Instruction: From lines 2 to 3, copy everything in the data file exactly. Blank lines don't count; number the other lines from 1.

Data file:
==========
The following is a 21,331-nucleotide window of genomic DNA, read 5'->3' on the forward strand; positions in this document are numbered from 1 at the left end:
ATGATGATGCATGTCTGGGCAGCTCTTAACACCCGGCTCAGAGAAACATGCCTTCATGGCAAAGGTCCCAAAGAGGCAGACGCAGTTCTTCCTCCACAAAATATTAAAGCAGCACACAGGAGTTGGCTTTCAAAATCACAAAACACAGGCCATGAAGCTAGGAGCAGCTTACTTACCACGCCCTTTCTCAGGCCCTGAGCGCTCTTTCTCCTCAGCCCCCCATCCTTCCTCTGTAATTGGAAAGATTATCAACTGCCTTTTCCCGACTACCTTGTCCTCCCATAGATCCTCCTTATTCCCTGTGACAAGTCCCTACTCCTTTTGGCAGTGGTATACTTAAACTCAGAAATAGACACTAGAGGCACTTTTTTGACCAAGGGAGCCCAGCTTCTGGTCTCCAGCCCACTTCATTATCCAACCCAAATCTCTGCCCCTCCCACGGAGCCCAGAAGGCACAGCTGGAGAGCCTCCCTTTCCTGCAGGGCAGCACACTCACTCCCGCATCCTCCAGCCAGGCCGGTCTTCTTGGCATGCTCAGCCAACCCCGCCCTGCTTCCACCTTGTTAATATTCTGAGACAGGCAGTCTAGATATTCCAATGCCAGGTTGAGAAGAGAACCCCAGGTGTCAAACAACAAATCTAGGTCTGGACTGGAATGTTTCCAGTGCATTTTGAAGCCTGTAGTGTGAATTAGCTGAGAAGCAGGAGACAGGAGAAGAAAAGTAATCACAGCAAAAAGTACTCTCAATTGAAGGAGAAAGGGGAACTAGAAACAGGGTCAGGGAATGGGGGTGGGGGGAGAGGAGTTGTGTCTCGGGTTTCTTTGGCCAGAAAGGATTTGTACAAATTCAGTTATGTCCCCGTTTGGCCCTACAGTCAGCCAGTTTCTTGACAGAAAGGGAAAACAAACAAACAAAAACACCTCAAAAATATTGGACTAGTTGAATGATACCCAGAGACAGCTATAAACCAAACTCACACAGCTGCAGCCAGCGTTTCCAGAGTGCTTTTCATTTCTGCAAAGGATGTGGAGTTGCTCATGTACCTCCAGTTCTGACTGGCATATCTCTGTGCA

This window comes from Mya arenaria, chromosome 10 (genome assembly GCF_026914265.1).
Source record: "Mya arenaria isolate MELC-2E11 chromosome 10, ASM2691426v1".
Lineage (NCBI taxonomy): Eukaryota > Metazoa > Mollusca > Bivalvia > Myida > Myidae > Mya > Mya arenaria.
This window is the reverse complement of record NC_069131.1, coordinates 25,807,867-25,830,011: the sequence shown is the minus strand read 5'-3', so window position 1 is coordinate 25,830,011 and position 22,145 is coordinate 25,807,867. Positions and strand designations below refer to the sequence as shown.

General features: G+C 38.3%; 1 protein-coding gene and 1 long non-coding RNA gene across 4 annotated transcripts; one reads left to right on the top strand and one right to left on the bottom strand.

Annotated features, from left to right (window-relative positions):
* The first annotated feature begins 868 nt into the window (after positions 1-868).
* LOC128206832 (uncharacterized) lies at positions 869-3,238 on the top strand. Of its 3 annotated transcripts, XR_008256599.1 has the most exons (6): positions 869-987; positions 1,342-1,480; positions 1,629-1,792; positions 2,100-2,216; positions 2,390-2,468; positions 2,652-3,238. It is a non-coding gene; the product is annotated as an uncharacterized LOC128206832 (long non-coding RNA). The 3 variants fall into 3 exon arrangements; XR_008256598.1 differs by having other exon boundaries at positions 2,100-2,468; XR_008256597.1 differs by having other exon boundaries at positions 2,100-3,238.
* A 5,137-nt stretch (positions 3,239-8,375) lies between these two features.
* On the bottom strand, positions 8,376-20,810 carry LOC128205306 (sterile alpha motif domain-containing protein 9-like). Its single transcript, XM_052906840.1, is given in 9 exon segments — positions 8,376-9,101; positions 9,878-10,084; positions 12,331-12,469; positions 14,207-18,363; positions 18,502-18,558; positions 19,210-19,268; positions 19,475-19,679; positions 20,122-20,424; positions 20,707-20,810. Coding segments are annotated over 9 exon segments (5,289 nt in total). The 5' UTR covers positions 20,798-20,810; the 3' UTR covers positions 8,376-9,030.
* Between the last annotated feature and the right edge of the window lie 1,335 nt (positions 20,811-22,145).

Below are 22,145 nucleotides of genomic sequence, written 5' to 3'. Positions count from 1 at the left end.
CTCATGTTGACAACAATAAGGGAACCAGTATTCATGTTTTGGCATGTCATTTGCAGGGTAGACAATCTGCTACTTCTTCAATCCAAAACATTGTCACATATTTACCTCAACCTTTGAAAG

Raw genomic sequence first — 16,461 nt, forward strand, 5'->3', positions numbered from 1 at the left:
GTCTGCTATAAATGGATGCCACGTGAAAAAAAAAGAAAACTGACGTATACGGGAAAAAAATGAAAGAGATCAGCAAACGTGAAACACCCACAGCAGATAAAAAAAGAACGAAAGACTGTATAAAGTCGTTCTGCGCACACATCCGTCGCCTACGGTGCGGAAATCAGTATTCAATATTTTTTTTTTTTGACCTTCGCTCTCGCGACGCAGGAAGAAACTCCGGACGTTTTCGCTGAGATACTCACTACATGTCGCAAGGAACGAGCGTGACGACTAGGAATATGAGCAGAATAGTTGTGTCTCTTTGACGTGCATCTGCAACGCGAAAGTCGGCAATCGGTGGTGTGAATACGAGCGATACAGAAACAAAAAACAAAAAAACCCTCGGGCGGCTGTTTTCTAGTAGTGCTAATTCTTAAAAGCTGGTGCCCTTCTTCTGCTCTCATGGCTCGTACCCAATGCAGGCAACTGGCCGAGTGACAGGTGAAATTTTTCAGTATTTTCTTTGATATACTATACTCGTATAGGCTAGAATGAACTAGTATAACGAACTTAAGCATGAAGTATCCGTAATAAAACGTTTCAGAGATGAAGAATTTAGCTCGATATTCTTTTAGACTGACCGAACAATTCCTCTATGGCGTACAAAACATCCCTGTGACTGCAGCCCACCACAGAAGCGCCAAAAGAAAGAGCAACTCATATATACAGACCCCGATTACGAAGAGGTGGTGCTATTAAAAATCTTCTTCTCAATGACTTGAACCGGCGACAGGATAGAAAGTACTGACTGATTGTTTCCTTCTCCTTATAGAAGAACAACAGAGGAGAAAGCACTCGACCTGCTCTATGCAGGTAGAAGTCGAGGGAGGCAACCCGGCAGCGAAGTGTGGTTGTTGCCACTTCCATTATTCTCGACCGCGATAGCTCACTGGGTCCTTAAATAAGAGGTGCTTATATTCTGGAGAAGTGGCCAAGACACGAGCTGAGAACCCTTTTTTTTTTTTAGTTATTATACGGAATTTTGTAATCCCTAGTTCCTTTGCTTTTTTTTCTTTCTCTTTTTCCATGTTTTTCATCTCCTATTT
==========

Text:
ATGATGATGCATGTCTGGGCAGCTCTTAACACCCGGCTCAGAGAAACATGCCTTCATGGCAAAGGTCCCAAAGAGGCAGACGCAGTTCTTCCTCCACAAAATATTAAAGCAGCACACAGGAGTTGGCTTTCAAAATCACAAAACACAGGCCATGAAGCTAGGAGCAGCTTACTTACCACGCCCTTTCTCAGGCCCTGAGCGCTCTTTCTCCTCAGCCCCCCATCCTTCCTCTGTAATTGGAAAGATTATCAACTGCCTTTTCCCGACTACCTTGTCCTCCCATAGATCCTCCTTATTCCCTGTGACAAGTCCCTACTCCTTTTGGCAGTGGTATACTTAAACTCAGAAATAGACACTAGAGGCACTTTTTTGACCAAGGGAGCCCAGCTTCTGGTCTCCAGCCCACTTCATTATCCAACCCAAATCTCTGCCCCTCCCACGGAGCCCAGAAGGCACAGCTGGAGAGCCTCCCTTTCCTGCAGGGCAGCACACTCACTCCCGCATCCTCCAGCCAGGCCGGTCTTCTTGGCATGCTCAGCCAACCCCGCCCTGCTTCCACCTTGTTAATATTCTGAGACAGGCAGTCTAGATATTCCAATGCCAGGTTGAGAAGAGAACCCCAGGTGTCAAACAACAAATCTAGGTCTGGACTGGAATGTTTCCAGTGCATTTTGAAGCCTGTAGTGTGAATTAGCTGAGAAGCAGGAGACAGGAGAAGAAAAGTAATCACAGCAAAAAGTACTCTCAATTGAAGGAGAAAGGGGAACTAGAAACAGGGTCAGGGAATGGGGGTGGGGGGAGAGGAGTTGTGTCTCGGGTTTCTTTGGCCAGAAAGGATTTGTACAAATTCAGTTATGTCCCCGTTTGGCCCTACAGTCAGCCAGTTTCTTGACAGAAAGGGAAAACAAACAAACAAAAACACCTCAAAAATATTGGACTAGTTGAATGATACCCAGAGACAGCTATAAACCAAACTCACACAGCTGCAGCCAGCGTTTCCAGAGTGCTTTTCATTTCTGCAAAGGATGTGGAGTTGCTCATGTACCTCCAGTTCTGACTGGCATATCTCTGTGCA

This window comes from Mya arenaria, chromosome 10 (genome assembly GCF_026914265.1).